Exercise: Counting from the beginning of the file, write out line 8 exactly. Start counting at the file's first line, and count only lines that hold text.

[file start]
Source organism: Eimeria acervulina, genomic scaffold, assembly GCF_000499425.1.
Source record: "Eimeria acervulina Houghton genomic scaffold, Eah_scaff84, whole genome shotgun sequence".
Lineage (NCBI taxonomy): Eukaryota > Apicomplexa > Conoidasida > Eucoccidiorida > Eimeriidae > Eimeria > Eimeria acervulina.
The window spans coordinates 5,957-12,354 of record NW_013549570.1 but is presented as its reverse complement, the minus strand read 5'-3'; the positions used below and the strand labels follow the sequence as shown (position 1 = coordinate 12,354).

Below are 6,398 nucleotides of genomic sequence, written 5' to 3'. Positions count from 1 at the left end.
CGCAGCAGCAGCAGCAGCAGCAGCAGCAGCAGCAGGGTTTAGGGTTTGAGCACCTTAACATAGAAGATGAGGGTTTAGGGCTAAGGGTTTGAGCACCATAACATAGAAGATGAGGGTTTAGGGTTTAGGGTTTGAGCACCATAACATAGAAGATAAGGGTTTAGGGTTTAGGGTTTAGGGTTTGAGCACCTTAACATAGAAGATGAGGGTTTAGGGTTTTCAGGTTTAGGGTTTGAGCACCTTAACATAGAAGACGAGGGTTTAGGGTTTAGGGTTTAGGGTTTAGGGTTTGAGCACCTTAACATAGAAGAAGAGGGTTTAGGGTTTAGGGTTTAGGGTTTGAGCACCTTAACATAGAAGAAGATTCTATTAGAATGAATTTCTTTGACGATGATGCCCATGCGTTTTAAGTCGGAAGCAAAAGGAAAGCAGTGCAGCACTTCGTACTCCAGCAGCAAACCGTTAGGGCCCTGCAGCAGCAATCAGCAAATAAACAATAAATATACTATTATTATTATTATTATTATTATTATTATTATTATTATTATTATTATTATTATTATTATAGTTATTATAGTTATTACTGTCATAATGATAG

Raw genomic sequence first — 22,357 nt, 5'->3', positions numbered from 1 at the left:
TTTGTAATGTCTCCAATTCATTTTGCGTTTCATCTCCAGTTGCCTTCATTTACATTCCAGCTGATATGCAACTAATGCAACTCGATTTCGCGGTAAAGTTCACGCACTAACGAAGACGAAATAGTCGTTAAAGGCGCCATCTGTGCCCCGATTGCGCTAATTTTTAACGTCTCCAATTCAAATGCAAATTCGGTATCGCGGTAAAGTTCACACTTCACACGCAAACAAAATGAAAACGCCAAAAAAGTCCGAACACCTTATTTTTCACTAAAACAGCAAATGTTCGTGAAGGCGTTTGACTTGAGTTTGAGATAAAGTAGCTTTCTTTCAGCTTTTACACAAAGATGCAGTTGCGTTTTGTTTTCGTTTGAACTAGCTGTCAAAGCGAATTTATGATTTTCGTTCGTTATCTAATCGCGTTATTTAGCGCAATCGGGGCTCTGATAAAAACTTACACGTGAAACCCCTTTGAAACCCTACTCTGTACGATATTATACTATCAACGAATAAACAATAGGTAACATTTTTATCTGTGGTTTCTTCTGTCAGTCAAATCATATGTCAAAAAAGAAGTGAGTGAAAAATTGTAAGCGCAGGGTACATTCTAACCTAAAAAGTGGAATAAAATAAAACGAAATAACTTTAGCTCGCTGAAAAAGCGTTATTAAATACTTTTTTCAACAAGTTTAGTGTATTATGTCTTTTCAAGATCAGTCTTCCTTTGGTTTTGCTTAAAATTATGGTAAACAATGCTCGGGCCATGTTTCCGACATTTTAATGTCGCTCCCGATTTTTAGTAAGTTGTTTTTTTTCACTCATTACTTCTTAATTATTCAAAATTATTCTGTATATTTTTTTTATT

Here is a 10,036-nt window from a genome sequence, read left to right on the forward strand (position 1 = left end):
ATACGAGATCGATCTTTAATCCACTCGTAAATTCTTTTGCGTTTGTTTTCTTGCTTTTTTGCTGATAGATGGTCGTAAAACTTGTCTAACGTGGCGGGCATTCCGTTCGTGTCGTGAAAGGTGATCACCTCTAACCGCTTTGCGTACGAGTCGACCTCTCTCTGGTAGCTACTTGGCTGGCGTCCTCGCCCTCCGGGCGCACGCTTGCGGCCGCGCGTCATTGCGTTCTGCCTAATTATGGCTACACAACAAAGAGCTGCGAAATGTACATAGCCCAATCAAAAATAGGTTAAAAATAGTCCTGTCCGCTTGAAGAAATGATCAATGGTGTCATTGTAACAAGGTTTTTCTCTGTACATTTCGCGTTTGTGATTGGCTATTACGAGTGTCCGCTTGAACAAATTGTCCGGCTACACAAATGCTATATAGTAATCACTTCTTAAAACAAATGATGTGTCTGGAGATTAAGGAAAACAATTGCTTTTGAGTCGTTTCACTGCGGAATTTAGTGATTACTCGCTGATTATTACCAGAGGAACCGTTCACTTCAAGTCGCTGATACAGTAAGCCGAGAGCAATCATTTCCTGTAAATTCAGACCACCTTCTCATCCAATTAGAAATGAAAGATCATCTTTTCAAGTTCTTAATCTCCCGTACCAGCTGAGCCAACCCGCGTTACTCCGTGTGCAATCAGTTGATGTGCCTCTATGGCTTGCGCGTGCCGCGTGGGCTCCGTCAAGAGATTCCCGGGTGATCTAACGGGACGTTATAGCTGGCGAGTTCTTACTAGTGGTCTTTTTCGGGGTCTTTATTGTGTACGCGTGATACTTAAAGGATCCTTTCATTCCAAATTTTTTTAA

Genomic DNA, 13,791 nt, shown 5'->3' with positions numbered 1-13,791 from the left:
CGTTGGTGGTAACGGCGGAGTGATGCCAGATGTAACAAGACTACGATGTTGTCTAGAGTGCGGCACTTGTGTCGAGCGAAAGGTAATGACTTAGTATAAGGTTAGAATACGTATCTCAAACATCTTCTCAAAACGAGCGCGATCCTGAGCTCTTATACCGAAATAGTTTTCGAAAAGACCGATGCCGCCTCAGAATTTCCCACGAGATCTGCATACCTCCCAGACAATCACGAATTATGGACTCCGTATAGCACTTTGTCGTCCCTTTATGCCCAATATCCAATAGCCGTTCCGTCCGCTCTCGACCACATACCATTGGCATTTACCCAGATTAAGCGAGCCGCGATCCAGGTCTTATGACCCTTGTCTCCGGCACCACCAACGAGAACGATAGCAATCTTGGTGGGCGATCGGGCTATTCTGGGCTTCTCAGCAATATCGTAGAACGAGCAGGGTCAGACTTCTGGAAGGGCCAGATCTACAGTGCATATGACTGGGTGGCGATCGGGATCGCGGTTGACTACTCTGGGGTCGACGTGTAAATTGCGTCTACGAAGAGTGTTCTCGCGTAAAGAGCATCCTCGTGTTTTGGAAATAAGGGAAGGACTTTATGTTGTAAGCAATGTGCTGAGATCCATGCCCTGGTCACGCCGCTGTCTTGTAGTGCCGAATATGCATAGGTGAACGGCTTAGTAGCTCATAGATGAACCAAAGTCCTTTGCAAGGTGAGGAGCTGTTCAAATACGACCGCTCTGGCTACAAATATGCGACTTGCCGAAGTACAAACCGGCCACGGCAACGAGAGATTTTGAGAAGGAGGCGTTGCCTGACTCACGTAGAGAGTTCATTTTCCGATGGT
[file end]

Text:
TTTGTAATGTCTCCAATTCATTTTGCGTTTCATCTCCAGTTGCCTTCATTTACATTCCAGCTGATATGCAACTAATGCAACTCGATTTCGCGGTAAAGTTCACGCACTAACGAAGACGAAATAGTCGTTAAAGGCGCCATCTGTGCCCCGATTGCGCTAATTTTTAACGTCTCCAATTCAAATGCAAATTCGGTATCGCGGTAAAGTTCACACTTCACACGCAAACAAAATGAAAACGCCAAAAAAGTCCGAACACCTTATTTTTCACTAAAACAGCAAATGTTCGTGAAGGCGTTTGACTTGAGTTTGAGATAAAGTAGCTTTCTTTCAGCTTTTACACAAAGATGCAGTTGCGTTTTGTTTTCGTTTGAACTAGCTGTCAAAGCGAATTTATGATTTTCGTTCGTTATCTAATCGCGTTATTTAGCGCAATCGGGGCTCTGATAAAAACTTACACGTGAAACCCCTTTGAAACCCTACTCTGTACGATATTATACTATCAACGAATAAACAATAGGTAACATTTTTATCTGTGGTTTCTTCTGTCAGTCAAATCATATGTCAAAAAAGAAGTGAGTGAAAAATTGTAAGCGCAGGGTACATTCTAACCTAAAAAGTGGAATAAAATAAAACGAAATAACTTTAGCTCGCTGAAAAAGCGTTATTAAATACTTTTTTCAACAAGTTTAGTGTATTATGTCTTTTCAAGATCAGTCTTCCTTTGGTTTTGCTTAAAATTATGGTAAACAATGCTCGGGCCATGTTTCCGACATTTTAATGTCGCTCCCGATTTTTAGTAAGTTGTTTTTTTTCACTCATTACTTCTTAATTATTCAAAATTATTCTGTATATTTTTTTTATT